Shoemount Flash Portraits On-Location

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Equipment:

  • Canon 6D Camera body
  • 17-40 Canon EF f4 L lens
  • 100mm Canon EF f2.8 Macro lens
  • 70-200 f2.8 EF L lens
  • 2-Photttix Mitros + shoe mount flash units for Canon
  • Phottix Odin 1.5 TCU Wireless Trigger for Canon
  • Sekonic Flash Master L-358 meter
  • Manfrotto Compact Carbon Fiber Tripod with Gitzo Magnesium Ball Head
  • 2 Photoflex Rock Steady Sandbags
  • OctoDome White Portable Speedlight Kit

I was excited to hear that Photoflex has introduced a new travel kit that includes the new OctoDome White: Extra Small soft boxes, as most of my current work is for location corporate and editorial portraits. The lure of a compact two-light kit that I could use with my hot-shoe flashes drove me to test it right away with my style of location portraits.

For most of my location portraits, I need to be able to set-up quickly and have the portability to easily move my equipment from location to location. I normally don’t use an assistant, so having the ability to pack and travel with a small compact system makes my job less stressful. It also let’s me focus on the main goal, creating fantastic location portraits for my subject.

For most of my location portraits assignments I am usually asked to do one or more of the following:

  • Indoor job station photo
  • Indoor headshot
  • Outdoor photo either relating to their job or hobby
  • Outdoor headshot

I don’t like to practice with or learn new equipment with a paying client, so I chose to test my new OctoDome White Kit with a non-paying subject. My friend, Glenn McDowell, who is an outstanding still and video photographer, agreed to sit for me while I tested the light modifiers. My goal was to use the kit in the same type of environments I will be facing for my paying clients.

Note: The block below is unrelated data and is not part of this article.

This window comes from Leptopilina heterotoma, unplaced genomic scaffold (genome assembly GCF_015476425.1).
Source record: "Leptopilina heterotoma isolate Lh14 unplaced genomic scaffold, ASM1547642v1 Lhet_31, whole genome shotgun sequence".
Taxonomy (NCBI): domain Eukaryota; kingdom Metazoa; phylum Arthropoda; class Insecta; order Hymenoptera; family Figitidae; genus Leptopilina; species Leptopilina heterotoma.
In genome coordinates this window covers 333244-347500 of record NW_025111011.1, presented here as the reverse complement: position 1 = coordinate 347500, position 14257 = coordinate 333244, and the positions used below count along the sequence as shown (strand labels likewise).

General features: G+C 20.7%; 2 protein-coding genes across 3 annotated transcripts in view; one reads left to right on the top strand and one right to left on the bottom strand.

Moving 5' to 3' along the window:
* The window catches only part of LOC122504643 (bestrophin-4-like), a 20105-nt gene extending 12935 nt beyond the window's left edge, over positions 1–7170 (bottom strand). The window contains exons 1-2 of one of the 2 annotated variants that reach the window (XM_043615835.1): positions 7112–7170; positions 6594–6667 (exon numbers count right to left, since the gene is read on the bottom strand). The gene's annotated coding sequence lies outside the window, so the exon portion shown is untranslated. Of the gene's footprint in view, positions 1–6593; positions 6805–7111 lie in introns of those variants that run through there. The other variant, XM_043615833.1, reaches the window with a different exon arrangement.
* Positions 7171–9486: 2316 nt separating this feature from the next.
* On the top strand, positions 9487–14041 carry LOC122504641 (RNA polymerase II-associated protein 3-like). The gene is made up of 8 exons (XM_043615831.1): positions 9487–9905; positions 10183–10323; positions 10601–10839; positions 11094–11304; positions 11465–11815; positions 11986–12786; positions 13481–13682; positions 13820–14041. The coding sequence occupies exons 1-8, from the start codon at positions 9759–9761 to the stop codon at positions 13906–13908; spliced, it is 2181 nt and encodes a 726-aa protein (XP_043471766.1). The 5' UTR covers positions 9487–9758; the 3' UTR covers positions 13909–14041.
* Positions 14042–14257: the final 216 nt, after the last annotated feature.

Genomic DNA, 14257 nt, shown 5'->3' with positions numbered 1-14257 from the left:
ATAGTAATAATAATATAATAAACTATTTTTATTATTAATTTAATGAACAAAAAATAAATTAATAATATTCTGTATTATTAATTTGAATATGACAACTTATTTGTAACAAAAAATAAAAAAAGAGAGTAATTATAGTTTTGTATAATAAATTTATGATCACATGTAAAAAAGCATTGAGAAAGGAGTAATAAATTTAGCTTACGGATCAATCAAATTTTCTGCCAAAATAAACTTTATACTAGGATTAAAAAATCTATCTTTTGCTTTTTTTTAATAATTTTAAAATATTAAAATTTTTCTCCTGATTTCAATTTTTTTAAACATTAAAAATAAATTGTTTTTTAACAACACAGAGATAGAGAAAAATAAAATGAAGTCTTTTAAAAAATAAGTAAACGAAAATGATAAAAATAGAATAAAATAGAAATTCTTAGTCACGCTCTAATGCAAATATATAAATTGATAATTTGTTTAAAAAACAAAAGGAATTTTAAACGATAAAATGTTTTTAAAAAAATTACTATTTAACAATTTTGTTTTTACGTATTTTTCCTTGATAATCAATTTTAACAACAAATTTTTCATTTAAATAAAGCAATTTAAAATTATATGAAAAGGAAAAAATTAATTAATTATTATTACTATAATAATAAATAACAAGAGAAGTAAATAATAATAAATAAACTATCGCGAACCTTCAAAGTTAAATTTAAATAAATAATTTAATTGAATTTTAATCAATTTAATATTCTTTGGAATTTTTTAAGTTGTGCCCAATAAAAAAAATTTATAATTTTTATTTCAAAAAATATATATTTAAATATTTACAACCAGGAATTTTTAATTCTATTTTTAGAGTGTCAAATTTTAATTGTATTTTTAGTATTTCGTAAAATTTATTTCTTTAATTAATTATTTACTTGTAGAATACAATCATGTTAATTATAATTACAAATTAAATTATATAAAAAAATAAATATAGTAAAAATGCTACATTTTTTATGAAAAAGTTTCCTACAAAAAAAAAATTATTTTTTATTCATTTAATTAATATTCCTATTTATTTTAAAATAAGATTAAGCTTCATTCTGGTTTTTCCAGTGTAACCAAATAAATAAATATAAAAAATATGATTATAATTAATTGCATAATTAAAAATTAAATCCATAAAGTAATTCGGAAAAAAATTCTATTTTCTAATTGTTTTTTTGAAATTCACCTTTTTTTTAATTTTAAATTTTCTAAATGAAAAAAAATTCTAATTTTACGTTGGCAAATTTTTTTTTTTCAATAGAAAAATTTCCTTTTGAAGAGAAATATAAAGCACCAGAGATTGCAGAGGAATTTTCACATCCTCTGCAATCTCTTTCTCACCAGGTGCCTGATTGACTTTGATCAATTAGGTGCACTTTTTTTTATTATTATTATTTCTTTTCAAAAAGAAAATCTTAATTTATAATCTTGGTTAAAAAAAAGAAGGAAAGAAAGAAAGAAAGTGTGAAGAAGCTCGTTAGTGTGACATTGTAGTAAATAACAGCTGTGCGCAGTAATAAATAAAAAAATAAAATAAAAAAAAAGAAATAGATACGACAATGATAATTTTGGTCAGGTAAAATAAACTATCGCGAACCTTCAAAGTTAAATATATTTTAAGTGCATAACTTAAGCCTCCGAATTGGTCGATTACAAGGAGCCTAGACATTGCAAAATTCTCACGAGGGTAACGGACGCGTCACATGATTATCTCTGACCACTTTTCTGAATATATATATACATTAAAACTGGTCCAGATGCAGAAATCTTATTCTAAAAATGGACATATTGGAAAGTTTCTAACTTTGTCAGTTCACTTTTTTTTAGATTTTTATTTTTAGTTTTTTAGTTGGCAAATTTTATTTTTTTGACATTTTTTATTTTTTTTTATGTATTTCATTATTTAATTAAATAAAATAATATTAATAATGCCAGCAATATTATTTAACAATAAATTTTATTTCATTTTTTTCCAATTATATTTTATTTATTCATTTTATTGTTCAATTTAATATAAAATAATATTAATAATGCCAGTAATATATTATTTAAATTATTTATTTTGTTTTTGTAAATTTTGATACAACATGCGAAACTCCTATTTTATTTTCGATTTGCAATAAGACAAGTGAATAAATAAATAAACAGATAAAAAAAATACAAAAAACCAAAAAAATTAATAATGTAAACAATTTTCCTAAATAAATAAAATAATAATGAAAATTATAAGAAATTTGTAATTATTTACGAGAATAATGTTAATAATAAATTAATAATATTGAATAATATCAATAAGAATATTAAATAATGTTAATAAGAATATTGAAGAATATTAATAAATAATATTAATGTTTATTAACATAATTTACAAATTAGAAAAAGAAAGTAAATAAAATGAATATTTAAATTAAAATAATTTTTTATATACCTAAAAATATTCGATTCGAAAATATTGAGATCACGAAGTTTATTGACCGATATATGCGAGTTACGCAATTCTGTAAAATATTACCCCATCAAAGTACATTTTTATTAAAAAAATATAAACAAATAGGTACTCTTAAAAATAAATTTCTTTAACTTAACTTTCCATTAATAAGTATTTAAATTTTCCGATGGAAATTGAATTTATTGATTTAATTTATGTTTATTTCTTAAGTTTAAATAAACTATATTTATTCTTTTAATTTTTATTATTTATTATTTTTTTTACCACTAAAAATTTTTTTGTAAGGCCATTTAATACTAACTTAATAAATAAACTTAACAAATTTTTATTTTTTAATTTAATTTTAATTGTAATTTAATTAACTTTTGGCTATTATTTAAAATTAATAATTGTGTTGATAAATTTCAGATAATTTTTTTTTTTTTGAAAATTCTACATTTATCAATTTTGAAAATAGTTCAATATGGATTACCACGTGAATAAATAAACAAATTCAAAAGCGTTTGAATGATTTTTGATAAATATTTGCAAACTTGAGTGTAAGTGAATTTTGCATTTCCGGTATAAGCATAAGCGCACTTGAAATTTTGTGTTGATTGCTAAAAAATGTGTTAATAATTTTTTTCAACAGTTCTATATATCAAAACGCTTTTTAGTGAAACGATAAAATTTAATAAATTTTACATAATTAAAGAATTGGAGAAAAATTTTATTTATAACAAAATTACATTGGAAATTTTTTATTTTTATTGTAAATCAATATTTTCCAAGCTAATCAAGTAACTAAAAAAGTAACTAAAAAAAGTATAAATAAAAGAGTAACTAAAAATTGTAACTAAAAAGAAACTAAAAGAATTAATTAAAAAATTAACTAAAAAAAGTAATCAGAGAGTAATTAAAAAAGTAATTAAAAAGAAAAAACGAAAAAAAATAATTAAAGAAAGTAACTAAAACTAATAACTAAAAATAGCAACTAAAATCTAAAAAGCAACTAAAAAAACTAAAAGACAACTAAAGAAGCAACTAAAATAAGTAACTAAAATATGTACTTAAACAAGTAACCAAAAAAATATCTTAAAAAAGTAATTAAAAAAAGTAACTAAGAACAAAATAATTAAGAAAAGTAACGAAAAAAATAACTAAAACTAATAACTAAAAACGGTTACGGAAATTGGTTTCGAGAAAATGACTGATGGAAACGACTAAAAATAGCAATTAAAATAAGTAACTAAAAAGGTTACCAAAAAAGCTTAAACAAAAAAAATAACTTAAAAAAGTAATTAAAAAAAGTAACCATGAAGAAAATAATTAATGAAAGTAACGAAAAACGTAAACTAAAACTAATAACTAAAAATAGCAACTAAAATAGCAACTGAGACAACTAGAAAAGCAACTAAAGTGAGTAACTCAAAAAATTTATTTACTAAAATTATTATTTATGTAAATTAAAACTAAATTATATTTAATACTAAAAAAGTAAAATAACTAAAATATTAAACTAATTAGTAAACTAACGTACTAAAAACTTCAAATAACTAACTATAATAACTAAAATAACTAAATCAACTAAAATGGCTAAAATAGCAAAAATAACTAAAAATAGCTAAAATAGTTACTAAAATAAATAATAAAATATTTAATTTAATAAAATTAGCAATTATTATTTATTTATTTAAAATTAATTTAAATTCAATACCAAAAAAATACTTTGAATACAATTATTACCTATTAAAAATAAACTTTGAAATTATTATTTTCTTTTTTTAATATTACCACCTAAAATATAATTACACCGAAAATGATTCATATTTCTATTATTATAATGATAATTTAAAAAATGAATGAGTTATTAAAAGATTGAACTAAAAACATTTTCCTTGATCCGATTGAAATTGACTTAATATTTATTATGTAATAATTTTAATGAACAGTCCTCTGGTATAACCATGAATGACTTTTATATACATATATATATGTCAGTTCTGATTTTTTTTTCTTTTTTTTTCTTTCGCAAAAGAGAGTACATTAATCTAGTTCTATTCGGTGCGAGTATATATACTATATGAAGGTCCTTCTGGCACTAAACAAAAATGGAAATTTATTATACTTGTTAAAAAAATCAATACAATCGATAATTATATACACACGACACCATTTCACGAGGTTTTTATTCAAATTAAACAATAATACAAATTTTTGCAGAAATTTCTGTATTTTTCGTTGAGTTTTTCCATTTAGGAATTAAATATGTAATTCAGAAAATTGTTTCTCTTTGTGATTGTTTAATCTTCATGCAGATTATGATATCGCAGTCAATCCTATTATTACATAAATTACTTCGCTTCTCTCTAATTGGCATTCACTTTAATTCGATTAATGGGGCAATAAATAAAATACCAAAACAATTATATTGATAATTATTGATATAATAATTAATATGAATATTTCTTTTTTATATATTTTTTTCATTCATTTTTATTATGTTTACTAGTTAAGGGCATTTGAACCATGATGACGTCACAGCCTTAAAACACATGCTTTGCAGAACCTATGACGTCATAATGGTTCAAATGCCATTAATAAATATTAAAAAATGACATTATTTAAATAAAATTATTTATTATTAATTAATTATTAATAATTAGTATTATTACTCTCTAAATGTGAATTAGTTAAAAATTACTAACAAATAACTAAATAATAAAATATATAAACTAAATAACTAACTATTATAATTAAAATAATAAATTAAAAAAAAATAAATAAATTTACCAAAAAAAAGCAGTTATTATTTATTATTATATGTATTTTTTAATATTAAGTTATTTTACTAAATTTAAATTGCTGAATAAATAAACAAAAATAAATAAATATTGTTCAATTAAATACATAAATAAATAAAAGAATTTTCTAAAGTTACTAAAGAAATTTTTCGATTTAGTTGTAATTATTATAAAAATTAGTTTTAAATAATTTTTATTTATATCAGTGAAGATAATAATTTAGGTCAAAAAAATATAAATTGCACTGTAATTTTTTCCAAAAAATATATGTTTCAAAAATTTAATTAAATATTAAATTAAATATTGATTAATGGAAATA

The OctoDome White Portable Speedlight Kit includes two OctoDome: White Extra Small soft boxes, 2 compact light stands, 2 sets of connectors for your shoemount flash and a case. Everything I need to light subjects on-location in one convenient bag.

Room Scene/Work Station Shot:

For the first portrait of Glenn at his desk I am using my 100mm lens on my full frame Canon 6D. The main (key) light is set on the shelving unit to light Glenn’s face. I faced the fill light away from the side of Glenn’s face to give a soft bounce off the ceiling and opposite white wall.


Below is a shot with just the main/key light.


The example below is a shot with just the fill light. You can see how the fill light adds detail to the side of Glenn’s face and also adds some light to the background behind Glenn. I decided to close the black blinds behind Glenn, since I felt the look out of the window took the viewer away from Glenn’s face.


Here is the final image with both lights.


I used both of my shoe mount flashes on Manual, so that I could easily increase or decrease the flash intensity of each light.

To get the monitor screen on Glenn’s desk to look right I needed to drag my shutter at 1/15 second. This requires using a tripod to keep from moving the camera during exposure. Remember, the flash intensity determines the f-stop required for proper exposure. The shutter speed can be used to increase the amount of ambient (natural light) for the exposure. My exposure for the final image was f8 at 1/15 second using ISO 400.

Indoor Headshot:

For headshot images I made two changes. First I changed my lens shutter speed to 1/125 since I did not need to expose for the monitor screen. I also redirected my fill light towards the shadow side of Glenn’s face.


Below is a shot with just the main/key light.


Here is an example with both the fill and main light.


Here is a tighter finished version with both lights.


Once the lighting is set-up and tested, it is easy to do different crops without changing anything.


Outdoor Full-length Portrait: